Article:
Tuesday, 4 September 2012



Critical Conservation Breed

Staple: 18-38cm

Micron: 33-42

About the Cotswold: It is very hard to date this breed.  It has been written that they are as old as the hills with references to them being brought to England by the Phoenicians between 500BC and 100BC. Other references have them introduced by the Romans with their wool known as the '[1]Golden Fleece’.  Modern Cotswolds date to the Leicester Longwools of the late 18th, early 19th century when introduced to Native sheep. As an important export, they not only played a major role in the development of many Cotswold towns and villages, but also in the finances of the nation. A wool ransom paid for Richard the Lionheart's release. The Lord Chancellor sits in The House of Lords to this day on a sack stuffed with wool to show the pre-eminent position which the wool industry has played in this country's affairs.  Cotswolds are a large sheep with long, curly locks and distinguished by a fine tuft of wool on the forehead.


My spinning experience:  Whilst not spinning [2]golden threads with my Cotswold sample, it was a really pleasant spin from a well prepared fiber.  The fiber was long and didn’t require a lot of twist. My resulting yarn would knit up with great stitch definition…with or without the gold. It would also be awesome as a tailspun art yarn. I would love to have enough to weave and whilst modern commercial yarns with silver are readily available, wouldn’t it be fabulous to spin and weave this with gold, for historic value of course! I recommend Cotswold as a fleece you simply must spin. I could have written pages for all that I have read so recommend reading further on them for the full experience.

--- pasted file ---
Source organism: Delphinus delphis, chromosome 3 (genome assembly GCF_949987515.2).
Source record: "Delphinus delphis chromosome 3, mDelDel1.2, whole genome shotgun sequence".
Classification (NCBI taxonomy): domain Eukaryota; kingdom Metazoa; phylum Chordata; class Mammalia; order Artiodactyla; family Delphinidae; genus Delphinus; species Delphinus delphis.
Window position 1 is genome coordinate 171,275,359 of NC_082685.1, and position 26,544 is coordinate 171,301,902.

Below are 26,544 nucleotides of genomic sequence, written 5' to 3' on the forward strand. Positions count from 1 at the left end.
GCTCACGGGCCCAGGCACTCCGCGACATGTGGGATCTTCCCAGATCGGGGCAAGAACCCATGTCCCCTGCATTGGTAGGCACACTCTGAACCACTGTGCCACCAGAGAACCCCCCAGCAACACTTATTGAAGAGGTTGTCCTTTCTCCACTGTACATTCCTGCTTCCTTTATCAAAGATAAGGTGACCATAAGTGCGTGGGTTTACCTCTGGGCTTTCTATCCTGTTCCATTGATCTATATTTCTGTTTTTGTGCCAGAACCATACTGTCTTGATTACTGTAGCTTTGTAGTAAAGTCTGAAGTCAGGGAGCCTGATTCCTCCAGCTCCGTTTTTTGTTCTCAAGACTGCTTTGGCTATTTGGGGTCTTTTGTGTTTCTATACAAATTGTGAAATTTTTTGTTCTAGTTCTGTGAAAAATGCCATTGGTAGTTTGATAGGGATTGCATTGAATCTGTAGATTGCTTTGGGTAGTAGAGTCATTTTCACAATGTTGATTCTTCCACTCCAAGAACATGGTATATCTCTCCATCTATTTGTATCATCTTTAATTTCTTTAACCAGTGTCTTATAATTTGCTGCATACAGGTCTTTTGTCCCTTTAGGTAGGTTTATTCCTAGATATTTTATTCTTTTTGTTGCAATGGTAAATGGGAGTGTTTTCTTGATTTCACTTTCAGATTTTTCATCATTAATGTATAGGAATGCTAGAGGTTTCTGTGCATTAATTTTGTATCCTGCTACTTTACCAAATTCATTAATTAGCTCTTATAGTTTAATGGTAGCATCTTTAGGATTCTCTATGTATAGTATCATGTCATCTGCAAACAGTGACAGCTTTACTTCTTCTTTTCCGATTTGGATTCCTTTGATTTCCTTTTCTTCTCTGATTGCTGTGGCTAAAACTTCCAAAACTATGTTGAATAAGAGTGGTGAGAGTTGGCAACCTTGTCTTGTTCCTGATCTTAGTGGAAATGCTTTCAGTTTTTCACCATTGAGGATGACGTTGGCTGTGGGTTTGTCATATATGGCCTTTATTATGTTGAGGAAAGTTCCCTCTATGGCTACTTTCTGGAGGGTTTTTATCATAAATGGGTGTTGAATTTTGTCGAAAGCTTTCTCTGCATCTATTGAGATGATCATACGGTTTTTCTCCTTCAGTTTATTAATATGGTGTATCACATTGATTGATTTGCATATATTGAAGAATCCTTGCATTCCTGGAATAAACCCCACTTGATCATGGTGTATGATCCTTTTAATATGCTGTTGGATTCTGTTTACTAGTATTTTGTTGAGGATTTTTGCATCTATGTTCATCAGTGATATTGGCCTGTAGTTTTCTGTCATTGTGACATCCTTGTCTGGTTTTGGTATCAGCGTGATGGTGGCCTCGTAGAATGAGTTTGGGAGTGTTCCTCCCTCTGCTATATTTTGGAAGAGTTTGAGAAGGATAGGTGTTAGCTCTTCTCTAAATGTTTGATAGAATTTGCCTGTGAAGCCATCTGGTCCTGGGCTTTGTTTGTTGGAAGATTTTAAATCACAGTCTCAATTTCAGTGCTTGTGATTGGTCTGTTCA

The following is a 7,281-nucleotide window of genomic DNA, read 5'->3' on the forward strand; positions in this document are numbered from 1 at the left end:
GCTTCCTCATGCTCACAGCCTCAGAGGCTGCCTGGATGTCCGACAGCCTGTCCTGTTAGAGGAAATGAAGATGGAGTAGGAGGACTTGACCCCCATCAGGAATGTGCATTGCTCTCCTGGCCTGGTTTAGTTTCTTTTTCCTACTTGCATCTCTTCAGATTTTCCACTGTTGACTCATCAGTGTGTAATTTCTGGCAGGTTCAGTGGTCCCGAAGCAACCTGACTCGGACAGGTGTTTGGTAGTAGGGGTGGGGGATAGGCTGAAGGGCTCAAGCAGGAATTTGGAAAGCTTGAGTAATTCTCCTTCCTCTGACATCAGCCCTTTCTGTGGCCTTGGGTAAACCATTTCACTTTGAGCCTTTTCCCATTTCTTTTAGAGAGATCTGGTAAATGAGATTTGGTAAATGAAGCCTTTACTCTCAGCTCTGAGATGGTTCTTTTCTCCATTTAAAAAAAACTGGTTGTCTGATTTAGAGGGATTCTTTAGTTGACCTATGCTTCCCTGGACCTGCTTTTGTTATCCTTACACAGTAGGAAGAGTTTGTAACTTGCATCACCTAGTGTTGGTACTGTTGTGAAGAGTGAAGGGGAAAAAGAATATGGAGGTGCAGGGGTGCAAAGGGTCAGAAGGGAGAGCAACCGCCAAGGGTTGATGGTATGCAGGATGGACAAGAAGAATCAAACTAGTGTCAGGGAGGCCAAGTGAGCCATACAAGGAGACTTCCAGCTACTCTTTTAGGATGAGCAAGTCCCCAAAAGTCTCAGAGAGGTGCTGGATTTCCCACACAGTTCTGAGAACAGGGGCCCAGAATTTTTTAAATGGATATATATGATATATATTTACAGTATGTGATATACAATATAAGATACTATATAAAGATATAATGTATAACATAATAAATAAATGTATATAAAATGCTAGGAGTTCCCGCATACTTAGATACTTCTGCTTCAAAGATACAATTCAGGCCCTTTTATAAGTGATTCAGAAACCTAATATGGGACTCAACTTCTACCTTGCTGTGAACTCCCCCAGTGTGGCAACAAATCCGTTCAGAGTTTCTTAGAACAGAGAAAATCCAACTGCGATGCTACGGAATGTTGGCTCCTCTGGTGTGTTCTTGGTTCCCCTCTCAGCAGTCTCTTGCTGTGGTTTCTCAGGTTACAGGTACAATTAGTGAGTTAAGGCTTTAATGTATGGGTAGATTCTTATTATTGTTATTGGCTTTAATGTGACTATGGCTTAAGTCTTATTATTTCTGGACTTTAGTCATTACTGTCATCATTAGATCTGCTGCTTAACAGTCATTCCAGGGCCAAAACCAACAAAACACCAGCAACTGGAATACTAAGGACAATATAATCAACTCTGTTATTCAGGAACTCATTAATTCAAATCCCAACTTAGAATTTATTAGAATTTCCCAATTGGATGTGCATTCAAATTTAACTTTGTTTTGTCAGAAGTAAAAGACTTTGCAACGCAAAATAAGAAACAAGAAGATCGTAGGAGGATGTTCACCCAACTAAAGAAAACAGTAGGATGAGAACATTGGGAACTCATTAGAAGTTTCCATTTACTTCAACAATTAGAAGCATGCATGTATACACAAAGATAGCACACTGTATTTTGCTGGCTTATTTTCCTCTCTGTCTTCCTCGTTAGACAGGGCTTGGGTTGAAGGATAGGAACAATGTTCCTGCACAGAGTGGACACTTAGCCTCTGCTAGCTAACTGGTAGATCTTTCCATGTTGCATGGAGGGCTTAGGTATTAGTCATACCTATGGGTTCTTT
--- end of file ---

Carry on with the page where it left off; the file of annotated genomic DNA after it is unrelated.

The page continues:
Cotswold addendum: I was recently at the GVWSG where they had a table of old books by donation. the sheep on the cover of Cotswold farm rare Breeds Survival centre booklet immediately caught my eye and insisted on not being put down. I initially read the book by the cover and wrongly assumed it to be just about Cotswold sheep which would have totally not been a bad thing. it was so much more but I would like to add a few really interesting snippets I didn't read anywhere else.

The actual name of Cotswold is derived from Cotes, the shelter in which sheep are wintered and Wolds being hills, so...Cotswold Sheep are Wolds of the sheep Cotes. Also of interest I didn't find anywhere else is that Cotswold sheep are always washed before shearing and that every village in the Cotswolds has its own wash pool.

Lastly, it was often dyed red for Cardnals' robes. thus far the Cotswold sheep would have to be one of the most fascinating and richest histories I have thus far studied.

[1] Perhaps supported by the writings of amongst others, Herodotus(450BC) pointing to the province of Koraxis in the land of Colchis (today's Georgia, by the Black Sea) as the origin of cloth of gold using wool in place of flax.
[2] Gold, beaten, cut and drawn into exceedingly fine filaments, was woven into the wool.  The first known description of this process (Exodus 39:3). It was known as the Golden Cloth.


1 comment:

  1. Cotswold is one fibre I definitely want more of. I'm still quite new to longwools, but I think Cotswold strikes a happy medium between long lovely shinyness and softness. A sort of 'beginner's longwool' ;)